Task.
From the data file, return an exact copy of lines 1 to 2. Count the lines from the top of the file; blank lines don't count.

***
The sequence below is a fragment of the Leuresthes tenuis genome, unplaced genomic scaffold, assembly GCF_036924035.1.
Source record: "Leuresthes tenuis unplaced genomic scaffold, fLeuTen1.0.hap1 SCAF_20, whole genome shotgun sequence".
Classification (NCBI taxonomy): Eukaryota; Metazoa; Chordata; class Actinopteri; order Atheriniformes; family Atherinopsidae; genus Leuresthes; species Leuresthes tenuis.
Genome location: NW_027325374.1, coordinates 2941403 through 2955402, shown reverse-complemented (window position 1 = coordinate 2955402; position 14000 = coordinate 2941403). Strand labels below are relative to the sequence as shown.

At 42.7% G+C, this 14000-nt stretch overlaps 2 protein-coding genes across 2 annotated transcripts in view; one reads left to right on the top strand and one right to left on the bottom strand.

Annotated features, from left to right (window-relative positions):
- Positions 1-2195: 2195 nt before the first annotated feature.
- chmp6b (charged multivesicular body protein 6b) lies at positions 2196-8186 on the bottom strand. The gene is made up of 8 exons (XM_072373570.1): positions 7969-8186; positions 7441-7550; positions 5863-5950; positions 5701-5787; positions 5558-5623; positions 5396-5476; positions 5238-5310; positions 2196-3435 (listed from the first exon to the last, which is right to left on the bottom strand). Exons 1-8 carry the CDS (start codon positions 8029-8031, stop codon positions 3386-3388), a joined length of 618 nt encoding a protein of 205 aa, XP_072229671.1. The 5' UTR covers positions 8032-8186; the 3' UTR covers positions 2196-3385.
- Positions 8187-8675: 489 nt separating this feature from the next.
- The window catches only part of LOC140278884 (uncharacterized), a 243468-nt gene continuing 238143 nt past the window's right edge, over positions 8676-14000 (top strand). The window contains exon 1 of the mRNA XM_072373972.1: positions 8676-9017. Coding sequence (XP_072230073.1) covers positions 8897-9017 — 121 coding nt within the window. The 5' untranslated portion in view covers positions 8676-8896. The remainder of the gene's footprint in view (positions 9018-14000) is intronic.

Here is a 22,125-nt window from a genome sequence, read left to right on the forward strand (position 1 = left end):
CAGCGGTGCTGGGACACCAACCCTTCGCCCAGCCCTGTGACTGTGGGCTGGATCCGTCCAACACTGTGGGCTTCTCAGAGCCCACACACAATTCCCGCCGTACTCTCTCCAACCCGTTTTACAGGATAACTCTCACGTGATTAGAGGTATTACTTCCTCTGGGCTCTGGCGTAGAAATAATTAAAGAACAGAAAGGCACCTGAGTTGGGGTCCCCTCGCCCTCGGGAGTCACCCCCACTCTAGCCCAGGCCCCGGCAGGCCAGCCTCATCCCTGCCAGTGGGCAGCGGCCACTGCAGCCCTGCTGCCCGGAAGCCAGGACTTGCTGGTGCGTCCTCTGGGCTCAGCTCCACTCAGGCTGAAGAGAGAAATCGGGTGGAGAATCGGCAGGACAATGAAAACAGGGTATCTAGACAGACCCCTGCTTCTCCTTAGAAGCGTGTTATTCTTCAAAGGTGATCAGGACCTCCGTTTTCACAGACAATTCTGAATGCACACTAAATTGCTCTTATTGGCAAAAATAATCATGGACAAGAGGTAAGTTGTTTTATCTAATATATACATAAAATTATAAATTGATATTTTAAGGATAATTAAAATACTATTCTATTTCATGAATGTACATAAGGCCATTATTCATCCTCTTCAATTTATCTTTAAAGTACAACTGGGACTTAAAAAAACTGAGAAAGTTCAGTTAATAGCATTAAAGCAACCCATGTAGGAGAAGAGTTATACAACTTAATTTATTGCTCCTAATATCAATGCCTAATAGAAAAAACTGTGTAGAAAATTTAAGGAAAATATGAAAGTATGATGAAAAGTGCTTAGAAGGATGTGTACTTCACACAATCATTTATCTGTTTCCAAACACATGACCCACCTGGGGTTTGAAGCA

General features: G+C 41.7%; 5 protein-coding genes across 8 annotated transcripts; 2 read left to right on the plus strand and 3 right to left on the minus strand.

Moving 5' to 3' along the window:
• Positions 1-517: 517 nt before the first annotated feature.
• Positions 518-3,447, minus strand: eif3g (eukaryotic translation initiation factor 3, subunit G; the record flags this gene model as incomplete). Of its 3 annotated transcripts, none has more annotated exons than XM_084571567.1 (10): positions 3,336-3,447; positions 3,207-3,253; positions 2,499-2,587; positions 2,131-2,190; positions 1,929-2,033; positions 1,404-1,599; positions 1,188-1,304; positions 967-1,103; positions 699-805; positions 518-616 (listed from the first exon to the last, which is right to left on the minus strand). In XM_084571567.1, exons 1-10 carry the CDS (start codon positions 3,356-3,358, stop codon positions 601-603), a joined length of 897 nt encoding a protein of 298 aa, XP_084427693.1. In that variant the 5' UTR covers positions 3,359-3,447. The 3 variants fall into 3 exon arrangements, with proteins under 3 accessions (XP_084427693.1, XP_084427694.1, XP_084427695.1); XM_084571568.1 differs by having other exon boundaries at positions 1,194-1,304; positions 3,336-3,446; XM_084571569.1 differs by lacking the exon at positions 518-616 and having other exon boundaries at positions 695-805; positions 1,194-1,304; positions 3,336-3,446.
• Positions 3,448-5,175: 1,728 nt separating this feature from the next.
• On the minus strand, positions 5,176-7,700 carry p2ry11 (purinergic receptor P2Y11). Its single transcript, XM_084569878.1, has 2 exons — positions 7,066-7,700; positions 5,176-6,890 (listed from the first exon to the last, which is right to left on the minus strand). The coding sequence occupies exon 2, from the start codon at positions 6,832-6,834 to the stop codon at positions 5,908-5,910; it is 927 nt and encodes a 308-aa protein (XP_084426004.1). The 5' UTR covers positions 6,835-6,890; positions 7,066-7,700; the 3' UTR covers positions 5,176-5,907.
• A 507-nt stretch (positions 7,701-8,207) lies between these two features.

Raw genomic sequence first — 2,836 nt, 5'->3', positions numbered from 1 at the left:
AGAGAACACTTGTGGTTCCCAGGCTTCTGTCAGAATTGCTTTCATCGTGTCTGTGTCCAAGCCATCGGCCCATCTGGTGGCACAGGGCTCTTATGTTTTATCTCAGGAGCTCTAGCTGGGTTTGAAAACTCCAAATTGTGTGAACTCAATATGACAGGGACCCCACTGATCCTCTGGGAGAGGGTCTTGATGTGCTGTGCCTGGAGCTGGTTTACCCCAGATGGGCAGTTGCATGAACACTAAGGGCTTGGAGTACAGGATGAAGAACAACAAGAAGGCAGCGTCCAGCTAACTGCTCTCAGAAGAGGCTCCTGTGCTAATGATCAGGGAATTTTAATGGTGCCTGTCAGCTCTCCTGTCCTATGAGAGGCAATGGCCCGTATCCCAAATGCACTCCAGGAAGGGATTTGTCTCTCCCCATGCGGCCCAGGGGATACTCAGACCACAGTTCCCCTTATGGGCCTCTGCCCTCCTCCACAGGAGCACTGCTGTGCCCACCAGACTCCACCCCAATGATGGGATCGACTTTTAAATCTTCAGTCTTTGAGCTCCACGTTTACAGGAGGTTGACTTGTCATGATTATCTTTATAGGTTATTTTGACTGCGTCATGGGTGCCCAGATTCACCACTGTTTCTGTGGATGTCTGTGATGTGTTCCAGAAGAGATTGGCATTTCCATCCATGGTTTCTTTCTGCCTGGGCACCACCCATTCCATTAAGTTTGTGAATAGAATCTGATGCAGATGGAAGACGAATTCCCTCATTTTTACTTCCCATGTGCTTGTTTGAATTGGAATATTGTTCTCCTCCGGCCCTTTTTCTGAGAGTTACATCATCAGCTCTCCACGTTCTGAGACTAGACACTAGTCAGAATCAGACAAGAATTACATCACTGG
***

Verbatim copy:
The sequence below is a fragment of the Leuresthes tenuis genome, unplaced genomic scaffold, assembly GCF_036924035.1.
Source record: "Leuresthes tenuis unplaced genomic scaffold, fLeuTen1.0.hap1 SCAF_20, whole genome shotgun sequence".